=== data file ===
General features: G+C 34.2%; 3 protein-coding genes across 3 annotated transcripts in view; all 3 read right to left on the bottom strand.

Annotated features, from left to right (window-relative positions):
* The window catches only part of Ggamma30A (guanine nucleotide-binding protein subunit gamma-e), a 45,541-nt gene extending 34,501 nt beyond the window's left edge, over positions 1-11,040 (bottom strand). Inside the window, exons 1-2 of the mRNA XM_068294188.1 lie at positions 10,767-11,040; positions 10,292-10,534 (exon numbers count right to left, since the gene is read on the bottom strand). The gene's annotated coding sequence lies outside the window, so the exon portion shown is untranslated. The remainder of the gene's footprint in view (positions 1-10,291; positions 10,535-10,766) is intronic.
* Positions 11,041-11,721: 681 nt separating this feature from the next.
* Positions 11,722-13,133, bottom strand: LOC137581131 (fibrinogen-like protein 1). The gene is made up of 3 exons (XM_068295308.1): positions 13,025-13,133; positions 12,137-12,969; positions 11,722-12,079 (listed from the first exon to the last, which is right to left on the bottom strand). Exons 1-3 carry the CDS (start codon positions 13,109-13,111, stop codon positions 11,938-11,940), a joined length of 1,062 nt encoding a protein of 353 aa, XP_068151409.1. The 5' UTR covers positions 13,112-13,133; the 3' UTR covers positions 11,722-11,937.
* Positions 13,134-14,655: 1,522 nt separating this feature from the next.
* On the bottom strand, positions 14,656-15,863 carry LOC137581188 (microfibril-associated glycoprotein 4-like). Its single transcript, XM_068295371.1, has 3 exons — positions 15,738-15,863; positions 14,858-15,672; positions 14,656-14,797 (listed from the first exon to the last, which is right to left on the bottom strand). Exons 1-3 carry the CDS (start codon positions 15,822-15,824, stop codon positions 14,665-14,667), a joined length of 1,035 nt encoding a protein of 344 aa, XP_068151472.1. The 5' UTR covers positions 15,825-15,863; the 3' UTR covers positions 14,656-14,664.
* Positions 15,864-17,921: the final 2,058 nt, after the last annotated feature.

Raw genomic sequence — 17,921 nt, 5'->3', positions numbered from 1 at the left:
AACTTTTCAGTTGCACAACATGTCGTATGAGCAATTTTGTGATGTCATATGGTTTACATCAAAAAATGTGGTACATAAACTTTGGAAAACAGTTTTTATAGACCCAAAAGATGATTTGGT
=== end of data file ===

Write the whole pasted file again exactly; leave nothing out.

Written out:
General features: G+C 34.2%; 3 protein-coding genes across 3 annotated transcripts in view; all 3 read right to left on the bottom strand.

Annotated features, from left to right (window-relative positions):
* The window catches only part of Ggamma30A (guanine nucleotide-binding protein subunit gamma-e), a 45,541-nt gene extending 34,501 nt beyond the window's left edge, over positions 1-11,040 (bottom strand). Inside the window, exons 1-2 of the mRNA XM_068294188.1 lie at positions 10,767-11,040; positions 10,292-10,534 (exon numbers count right to left, since the gene is read on the bottom strand). The gene's annotated coding sequence lies outside the window, so the exon portion shown is untranslated. The remainder of the gene's footprint in view (positions 1-10,291; positions 10,535-10,766) is intronic.
* Positions 11,041-11,721: 681 nt separating this feature from the next.
* Positions 11,722-13,133, bottom strand: LOC137581131 (fibrinogen-like protein 1). The gene is made up of 3 exons (XM_068295308.1): positions 13,025-13,133; positions 12,137-12,969; positions 11,722-12,079 (listed from the first exon to the last, which is right to left on the bottom strand). Exons 1-3 carry the CDS (start codon positions 13,109-13,111, stop codon positions 11,938-11,940), a joined length of 1,062 nt encoding a protein of 353 aa, XP_068151409.1. The 5' UTR covers positions 13,112-13,133; the 3' UTR covers positions 11,722-11,937.
* Positions 13,134-14,655: 1,522 nt separating this feature from the next.
* On the bottom strand, positions 14,656-15,863 carry LOC137581188 (microfibril-associated glycoprotein 4-like). Its single transcript, XM_068295371.1, has 3 exons — positions 15,738-15,863; positions 14,858-15,672; positions 14,656-14,797 (listed from the first exon to the last, which is right to left on the bottom strand). Exons 1-3 carry the CDS (start codon positions 15,822-15,824, stop codon positions 14,665-14,667), a joined length of 1,035 nt encoding a protein of 344 aa, XP_068151472.1. The 5' UTR covers positions 15,825-15,863; the 3' UTR covers positions 14,656-14,664.
* Positions 15,864-17,921: the final 2,058 nt, after the last annotated feature.

Raw genomic sequence — 17,921 nt, 5'->3', positions numbered from 1 at the left:
AACTTTTCAGTTGCACAACATGTCGTATGAGCAATTTTGTGATGTCATATGGTTTACATCAAAAAATGTGGTACATAAACTTTGGAAAACAGTTTTTATAGACCCAAAAGATGATTTGGT